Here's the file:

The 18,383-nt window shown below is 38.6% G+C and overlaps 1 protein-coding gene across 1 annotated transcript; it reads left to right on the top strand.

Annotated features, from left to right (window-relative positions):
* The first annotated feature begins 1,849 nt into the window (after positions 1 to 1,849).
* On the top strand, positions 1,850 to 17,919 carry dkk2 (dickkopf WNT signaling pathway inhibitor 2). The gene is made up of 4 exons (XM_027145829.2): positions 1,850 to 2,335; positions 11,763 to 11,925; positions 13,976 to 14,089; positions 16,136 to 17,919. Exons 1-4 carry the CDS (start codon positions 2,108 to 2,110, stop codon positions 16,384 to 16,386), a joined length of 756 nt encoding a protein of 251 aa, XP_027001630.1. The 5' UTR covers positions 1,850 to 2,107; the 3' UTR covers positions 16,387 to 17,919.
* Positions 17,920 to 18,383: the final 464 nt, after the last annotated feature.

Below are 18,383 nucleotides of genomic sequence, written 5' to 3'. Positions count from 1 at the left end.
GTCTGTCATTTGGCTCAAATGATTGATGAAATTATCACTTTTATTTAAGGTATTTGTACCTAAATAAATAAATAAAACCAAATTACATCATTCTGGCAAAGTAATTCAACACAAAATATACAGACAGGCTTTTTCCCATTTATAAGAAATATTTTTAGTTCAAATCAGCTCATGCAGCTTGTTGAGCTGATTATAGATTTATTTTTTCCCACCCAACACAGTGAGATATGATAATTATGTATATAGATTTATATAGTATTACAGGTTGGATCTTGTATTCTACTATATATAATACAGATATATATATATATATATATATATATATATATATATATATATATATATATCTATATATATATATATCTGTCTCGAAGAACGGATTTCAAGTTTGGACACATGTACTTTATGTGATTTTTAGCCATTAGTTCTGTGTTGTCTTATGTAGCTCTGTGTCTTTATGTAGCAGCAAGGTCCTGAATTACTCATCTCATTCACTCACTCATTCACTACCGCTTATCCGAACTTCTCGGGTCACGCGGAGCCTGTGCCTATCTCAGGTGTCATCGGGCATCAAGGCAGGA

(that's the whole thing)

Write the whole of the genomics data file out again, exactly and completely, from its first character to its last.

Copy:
The 18,383-nt window shown below is 38.6% G+C and overlaps 1 protein-coding gene across 1 annotated transcript; it reads left to right on the top strand.

Annotated features, from left to right (window-relative positions):
* The first annotated feature begins 1,849 nt into the window (after positions 1 to 1,849).
* On the top strand, positions 1,850 to 17,919 carry dkk2 (dickkopf WNT signaling pathway inhibitor 2). The gene is made up of 4 exons (XM_027145829.2): positions 1,850 to 2,335; positions 11,763 to 11,925; positions 13,976 to 14,089; positions 16,136 to 17,919. Exons 1-4 carry the CDS (start codon positions 2,108 to 2,110, stop codon positions 16,384 to 16,386), a joined length of 756 nt encoding a protein of 251 aa, XP_027001630.1. The 5' UTR covers positions 1,850 to 2,107; the 3' UTR covers positions 16,387 to 17,919.
* Positions 17,920 to 18,383: the final 464 nt, after the last annotated feature.

Below are 18,383 nucleotides of genomic sequence, written 5' to 3'. Positions count from 1 at the left end.
GTCTGTCATTTGGCTCAAATGATTGATGAAATTATCACTTTTATTTAAGGTATTTGTACCTAAATAAATAAATAAAACCAAATTACATCATTCTGGCAAAGTAATTCAACACAAAATATACAGACAGGCTTTTTCCCATTTATAAGAAATATTTTTAGTTCAAATCAGCTCATGCAGCTTGTTGAGCTGATTATAGATTTATTTTTTCCCACCCAACACAGTGAGATATGATAATTATGTATATAGATTTATATAGTATTACAGGTTGGATCTTGTATTCTACTATATATAATACAGATATATATATATATATATATATATATATATATATATATATATATATATATCTATATATATATATATCTGTCTCGAAGAACGGATTTCAAGTTTGGACACATGTACTTTATGTGATTTTTAGCCATTAGTTCTGTGTTGTCTTATGTAGCTCTGTGTCTTTATGTAGCAGCAAGGTCCTGAATTACTCATCTCATTCACTCACTCATTCACTACCGCTTATCCGAACTTCTCGGGTCACGCGGAGCCTGTGCCTATCTCAGGTGTCATCGGGCATCAAGGCAGGA